some spot3 of its surface more desir
able and therefore more valuable than
men to occupy these more valuable
sites, is it any more than justice that
those, .who are dispossessed should
have something to say as to the te rims
upon which the users of , it may so
use it? t .'
If this value attaches to land :s
the result of the demand for It, is it
not true that land values are in tU)
centers of population? If so, would
not a tax upon those values, instead
of upon the , products of toil, relieve
the already overburdened agricultur
al classes; of their present burden of
taxation? Is It not true . that in all
ur cities large tracts of land are held
out of use for speculative purposei ?
Is it any advantage to the people at
large that this land should be held out
of use? Does this unoccupied land en
hance the value of the property sur
rounding it? Does it beautify th
city? Does it employ labor? Is it-not
true that our present system of taxa
tion Is equivalent to fining a man for
being enterprising and offering a pre
mium on Indolence? If not, what else
can we call it when we increase taxes
as improvements are made and de
crease them as the property is al
lowed to go to ruin? -'If the single tar
principles were applied, would it nut
result in forcing idle holders of idle
land to improve it? If that were done,
would it not create a demand for la
bor and the products of the farm? And
would not this great demand for la
bor cause a rise in its price and make
prosperity permanent?
These questions misrht be extends!
indefinitely, but I will close for the
present with the single statement,
for which I challenge contradiction,
that since the majority of the Ameri
can people are Jiving in rented homs
they are - already paying the single
tax, in addition to other taxes, th
only difference being that the land
lord is the collector and beneficiary
and we propose that the public shall
be. L. J. QUINBY.
Hs Couldn't "rigger"
An old farmer writes a private let
ter to The Independent in which .ho
says that he has been having trouble
with a mullet head all on account of
the fact that the said mullet head did
not know the multiplication table. He
says he showed the man the article by
Dr. Lyman. Abbott, which appeared in
The Independent in which the state
ment was made that if a man begin
ning at the birth of Adam had saved
$100 a day for the 3C0 working days in
each year until now, he would not nave
a sum equal to the Vanderbilt fortune,
and the man declared that it was an
a pop lie. The farmer says that ha
submitted to . him the. following fig
ures: From Adam until now, y rs . . C00O
Multiply by 300 days for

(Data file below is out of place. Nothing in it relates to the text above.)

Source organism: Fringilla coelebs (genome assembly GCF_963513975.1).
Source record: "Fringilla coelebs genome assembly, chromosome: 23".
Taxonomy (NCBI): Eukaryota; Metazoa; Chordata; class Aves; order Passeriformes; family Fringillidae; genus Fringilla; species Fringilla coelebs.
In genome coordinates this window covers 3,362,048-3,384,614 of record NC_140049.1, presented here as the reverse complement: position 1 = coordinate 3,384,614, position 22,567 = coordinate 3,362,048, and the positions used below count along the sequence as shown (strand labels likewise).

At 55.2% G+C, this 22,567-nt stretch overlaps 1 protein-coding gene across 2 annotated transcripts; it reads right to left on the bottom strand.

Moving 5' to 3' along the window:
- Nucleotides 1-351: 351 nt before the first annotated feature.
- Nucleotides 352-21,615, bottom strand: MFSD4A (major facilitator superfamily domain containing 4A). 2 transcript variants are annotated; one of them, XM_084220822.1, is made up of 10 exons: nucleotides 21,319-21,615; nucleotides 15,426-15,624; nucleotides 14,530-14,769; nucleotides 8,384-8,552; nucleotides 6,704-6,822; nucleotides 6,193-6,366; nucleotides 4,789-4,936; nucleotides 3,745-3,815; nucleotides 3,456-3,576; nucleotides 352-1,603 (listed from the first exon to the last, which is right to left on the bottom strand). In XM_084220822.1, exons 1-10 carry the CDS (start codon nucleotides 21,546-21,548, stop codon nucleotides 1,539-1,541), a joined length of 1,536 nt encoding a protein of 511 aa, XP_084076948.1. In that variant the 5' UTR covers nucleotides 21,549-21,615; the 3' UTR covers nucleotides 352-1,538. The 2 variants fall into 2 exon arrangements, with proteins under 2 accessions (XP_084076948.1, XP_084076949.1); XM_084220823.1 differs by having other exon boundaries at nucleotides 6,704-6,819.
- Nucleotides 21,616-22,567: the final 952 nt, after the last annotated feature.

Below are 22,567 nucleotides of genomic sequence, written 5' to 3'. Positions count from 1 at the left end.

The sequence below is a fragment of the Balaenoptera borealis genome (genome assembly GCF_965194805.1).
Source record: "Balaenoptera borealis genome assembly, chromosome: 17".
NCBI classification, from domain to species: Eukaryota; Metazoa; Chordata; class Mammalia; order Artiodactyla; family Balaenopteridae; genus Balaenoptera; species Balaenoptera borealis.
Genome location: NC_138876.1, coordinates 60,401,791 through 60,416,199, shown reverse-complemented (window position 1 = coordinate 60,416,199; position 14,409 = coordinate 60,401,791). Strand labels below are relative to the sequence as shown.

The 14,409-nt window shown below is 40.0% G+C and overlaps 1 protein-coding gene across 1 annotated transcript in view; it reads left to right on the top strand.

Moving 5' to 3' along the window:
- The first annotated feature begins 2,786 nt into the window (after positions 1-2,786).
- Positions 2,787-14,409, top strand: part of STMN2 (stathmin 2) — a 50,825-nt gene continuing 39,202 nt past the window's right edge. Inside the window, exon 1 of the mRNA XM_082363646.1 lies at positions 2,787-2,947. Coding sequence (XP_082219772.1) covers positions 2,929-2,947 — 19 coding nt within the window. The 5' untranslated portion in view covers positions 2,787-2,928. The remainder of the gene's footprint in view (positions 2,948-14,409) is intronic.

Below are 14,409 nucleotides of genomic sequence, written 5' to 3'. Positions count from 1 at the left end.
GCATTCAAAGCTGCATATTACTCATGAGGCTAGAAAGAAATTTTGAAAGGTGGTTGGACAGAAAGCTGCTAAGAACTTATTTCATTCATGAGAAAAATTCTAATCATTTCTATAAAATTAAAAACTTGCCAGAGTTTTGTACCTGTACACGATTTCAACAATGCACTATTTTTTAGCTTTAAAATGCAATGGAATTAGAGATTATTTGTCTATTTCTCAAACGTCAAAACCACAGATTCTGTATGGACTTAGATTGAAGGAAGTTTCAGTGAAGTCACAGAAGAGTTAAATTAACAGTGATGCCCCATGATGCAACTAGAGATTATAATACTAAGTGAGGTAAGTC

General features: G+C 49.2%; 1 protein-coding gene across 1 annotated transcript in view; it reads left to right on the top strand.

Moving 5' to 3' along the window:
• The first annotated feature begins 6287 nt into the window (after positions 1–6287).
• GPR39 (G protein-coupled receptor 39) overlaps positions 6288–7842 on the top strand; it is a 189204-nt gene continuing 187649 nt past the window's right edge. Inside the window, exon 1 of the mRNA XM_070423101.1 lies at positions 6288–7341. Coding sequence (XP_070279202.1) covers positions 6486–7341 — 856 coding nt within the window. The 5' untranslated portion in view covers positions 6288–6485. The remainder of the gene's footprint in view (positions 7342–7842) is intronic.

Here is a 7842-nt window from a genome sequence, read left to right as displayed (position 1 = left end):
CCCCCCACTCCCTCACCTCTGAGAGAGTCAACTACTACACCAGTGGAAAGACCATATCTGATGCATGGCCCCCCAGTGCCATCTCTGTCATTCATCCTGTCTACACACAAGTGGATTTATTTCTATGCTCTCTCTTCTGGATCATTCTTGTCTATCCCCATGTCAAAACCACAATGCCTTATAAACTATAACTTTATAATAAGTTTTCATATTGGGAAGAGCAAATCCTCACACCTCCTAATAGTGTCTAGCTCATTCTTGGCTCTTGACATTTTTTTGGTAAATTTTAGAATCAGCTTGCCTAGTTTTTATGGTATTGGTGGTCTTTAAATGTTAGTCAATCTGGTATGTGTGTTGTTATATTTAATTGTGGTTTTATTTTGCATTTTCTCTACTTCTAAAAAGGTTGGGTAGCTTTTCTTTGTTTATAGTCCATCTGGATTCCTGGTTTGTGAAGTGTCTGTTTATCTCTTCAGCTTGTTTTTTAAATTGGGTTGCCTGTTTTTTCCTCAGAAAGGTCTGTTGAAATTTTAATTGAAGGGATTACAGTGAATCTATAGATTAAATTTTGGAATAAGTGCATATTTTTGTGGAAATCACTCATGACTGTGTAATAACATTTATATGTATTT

each year.
300
$100 per day.
1800000
100
$180,000,009
That is twenty millions short of thii
amount the old man Vanderbilt owned
when he died and he by some means
accumulated it all in one lifetime. Th
farmer says that the mullet head hav
ing denied the accuracy of the. finuros
he did not ask him by what means
such an enormous amount of wealth
came into one man's hands during one
short lifetime.
The disgust that the farmer ex
presses for this mullet head applies
equally to the two by four congress
man who struts about Washington and
imagines himself a statesman while he
votes for the laws and policies under
which a man can accumulate $200,
000,000 in one short lifetime. See the
pigmy with an air of wisdom which is
expected to duly impress the rustics
and listen to him while he denounces
all men as wild-eyed lunatics wnu
make objections' to great accumula
tions of capital or point to the danger
that lurks in a system that will soon
make nearly the whole populatioa
hirelings whose very existence depends
upon subserviency. Watch him as he
contemptiously refuses to discuss these
questions with any opponent chal
lenging him to a joint discussion. No
tice how he smiles whenever a corpor
ation magnate condescends to.Jook at
him. That man is a bigger fool than
the one who did not know the multi
plication table.
The Rights of flan
Editor Independent: Being an
ancient republican and abolitionist, I
know and recollect the doctrine taught
by U3 from '53 to '66. ' It was then the
declaration pure and simple. "Free
and equal" was the war cry, and we
always closed our speech by saying:
"The gates of hell should not prevail
against it." Now the facts are,
whether man was created by omni
potent and supernatural power or
came by spontaneous generation, he
has inalienabla rights to life, liberty
and the pursuit of happiness. We ad
mit that one generation could not leg
islate for all time to come, nor are
the same laws adapted to all people
or nations, but the Inalienable rights
of man remain the same, and that
governments derive their just powers
from and by the consent of their sub
jects. This theory of government by
the people does not preclude the mak
ing of laws to regulate elective fran
chise based on common sense and
knowledge , of government affairs,
based on majority rule of the compe
tent must govern. : The divine right of
kings was fought out in 1776 on the
bloody; fields of Bunker Hill. Lexing
ton and Saratoga, and in 1812 on Lake
Erie and at New Orleans, and written
down by the author-hero of the Amer
ican revolution.. Whoever undertakes
to reverse the question of the right of
governments by the people and for
the people opens the gates of hell. I
am for the Declaration.
L. G. TODD.
Union, Neb. c " . :
Buy and Try a Box Tonight
While you think of it, go buy and
try a box of Cascarets Candy Ca
thartic, ideal laxative, tonight. You'll
never- regret it. Genuine tablets
stamped . C. C. C. , Never sold in
bulk. All druggists, ioc
When writing to advertisers do not
fail to mention The Independent. If
our; advertisers don't treat you rigb;
NEAR
THIRTY-FIVE
HUNDRED
One Third of the Liberty Building Postals Necessary
to be Sold for the Construction of Liberty